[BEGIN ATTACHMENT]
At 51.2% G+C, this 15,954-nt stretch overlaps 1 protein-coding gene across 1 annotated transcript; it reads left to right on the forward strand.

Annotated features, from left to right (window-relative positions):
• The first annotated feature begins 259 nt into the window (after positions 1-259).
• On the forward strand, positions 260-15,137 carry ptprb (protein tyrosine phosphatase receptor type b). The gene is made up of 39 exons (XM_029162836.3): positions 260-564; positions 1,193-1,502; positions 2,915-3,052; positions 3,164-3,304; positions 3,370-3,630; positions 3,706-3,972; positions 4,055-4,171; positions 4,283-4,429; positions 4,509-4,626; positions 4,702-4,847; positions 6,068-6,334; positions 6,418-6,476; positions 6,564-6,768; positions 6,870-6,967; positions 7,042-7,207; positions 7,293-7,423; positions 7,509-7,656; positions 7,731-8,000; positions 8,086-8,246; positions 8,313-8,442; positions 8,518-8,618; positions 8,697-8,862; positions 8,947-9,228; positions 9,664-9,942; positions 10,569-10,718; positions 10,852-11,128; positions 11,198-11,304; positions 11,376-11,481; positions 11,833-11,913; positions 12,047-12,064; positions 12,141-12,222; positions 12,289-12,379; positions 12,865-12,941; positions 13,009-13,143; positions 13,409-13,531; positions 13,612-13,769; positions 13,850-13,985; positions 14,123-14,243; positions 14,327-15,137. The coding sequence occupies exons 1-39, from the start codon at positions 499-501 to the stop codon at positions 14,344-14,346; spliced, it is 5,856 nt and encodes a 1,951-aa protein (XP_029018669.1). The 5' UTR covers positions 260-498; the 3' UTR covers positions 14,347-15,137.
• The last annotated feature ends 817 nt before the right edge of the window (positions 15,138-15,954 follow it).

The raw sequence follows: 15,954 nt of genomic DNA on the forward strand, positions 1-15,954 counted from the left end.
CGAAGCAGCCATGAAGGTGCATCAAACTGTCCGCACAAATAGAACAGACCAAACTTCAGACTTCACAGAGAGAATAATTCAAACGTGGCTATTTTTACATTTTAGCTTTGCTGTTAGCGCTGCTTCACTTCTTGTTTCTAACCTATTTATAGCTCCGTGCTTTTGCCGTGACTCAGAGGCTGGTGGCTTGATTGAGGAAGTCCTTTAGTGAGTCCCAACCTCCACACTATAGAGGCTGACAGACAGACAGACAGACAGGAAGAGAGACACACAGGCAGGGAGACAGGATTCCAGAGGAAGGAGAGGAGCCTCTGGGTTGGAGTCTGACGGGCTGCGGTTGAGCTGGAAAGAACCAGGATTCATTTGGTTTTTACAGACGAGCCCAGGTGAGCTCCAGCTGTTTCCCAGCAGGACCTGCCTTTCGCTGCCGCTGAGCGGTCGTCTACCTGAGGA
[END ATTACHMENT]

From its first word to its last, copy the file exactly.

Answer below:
At 51.2% G+C, this 15,954-nt stretch overlaps 1 protein-coding gene across 1 annotated transcript; it reads left to right on the forward strand.

Annotated features, from left to right (window-relative positions):
• The first annotated feature begins 259 nt into the window (after positions 1-259).
• On the forward strand, positions 260-15,137 carry ptprb (protein tyrosine phosphatase receptor type b). The gene is made up of 39 exons (XM_029162836.3): positions 260-564; positions 1,193-1,502; positions 2,915-3,052; positions 3,164-3,304; positions 3,370-3,630; positions 3,706-3,972; positions 4,055-4,171; positions 4,283-4,429; positions 4,509-4,626; positions 4,702-4,847; positions 6,068-6,334; positions 6,418-6,476; positions 6,564-6,768; positions 6,870-6,967; positions 7,042-7,207; positions 7,293-7,423; positions 7,509-7,656; positions 7,731-8,000; positions 8,086-8,246; positions 8,313-8,442; positions 8,518-8,618; positions 8,697-8,862; positions 8,947-9,228; positions 9,664-9,942; positions 10,569-10,718; positions 10,852-11,128; positions 11,198-11,304; positions 11,376-11,481; positions 11,833-11,913; positions 12,047-12,064; positions 12,141-12,222; positions 12,289-12,379; positions 12,865-12,941; positions 13,009-13,143; positions 13,409-13,531; positions 13,612-13,769; positions 13,850-13,985; positions 14,123-14,243; positions 14,327-15,137. The coding sequence occupies exons 1-39, from the start codon at positions 499-501 to the stop codon at positions 14,344-14,346; spliced, it is 5,856 nt and encodes a 1,951-aa protein (XP_029018669.1). The 5' UTR covers positions 260-498; the 3' UTR covers positions 14,347-15,137.
• The last annotated feature ends 817 nt before the right edge of the window (positions 15,138-15,954 follow it).

The raw sequence follows: 15,954 nt of genomic DNA on the forward strand, positions 1-15,954 counted from the left end.
CGAAGCAGCCATGAAGGTGCATCAAACTGTCCGCACAAATAGAACAGACCAAACTTCAGACTTCACAGAGAGAATAATTCAAACGTGGCTATTTTTACATTTTAGCTTTGCTGTTAGCGCTGCTTCACTTCTTGTTTCTAACCTATTTATAGCTCCGTGCTTTTGCCGTGACTCAGAGGCTGGTGGCTTGATTGAGGAAGTCCTTTAGTGAGTCCCAACCTCCACACTATAGAGGCTGACAGACAGACAGACAGACAGGAAGAGAGACACACAGGCAGGGAGACAGGATTCCAGAGGAAGGAGAGGAGCCTCTGGGTTGGAGTCTGACGGGCTGCGGTTGAGCTGGAAAGAACCAGGATTCATTTGGTTTTTACAGACGAGCCCAGGTGAGCTCCAGCTGTTTCCCAGCAGGACCTGCCTTTCGCTGCCGCTGAGCGGTCGTCTACCTGAGGA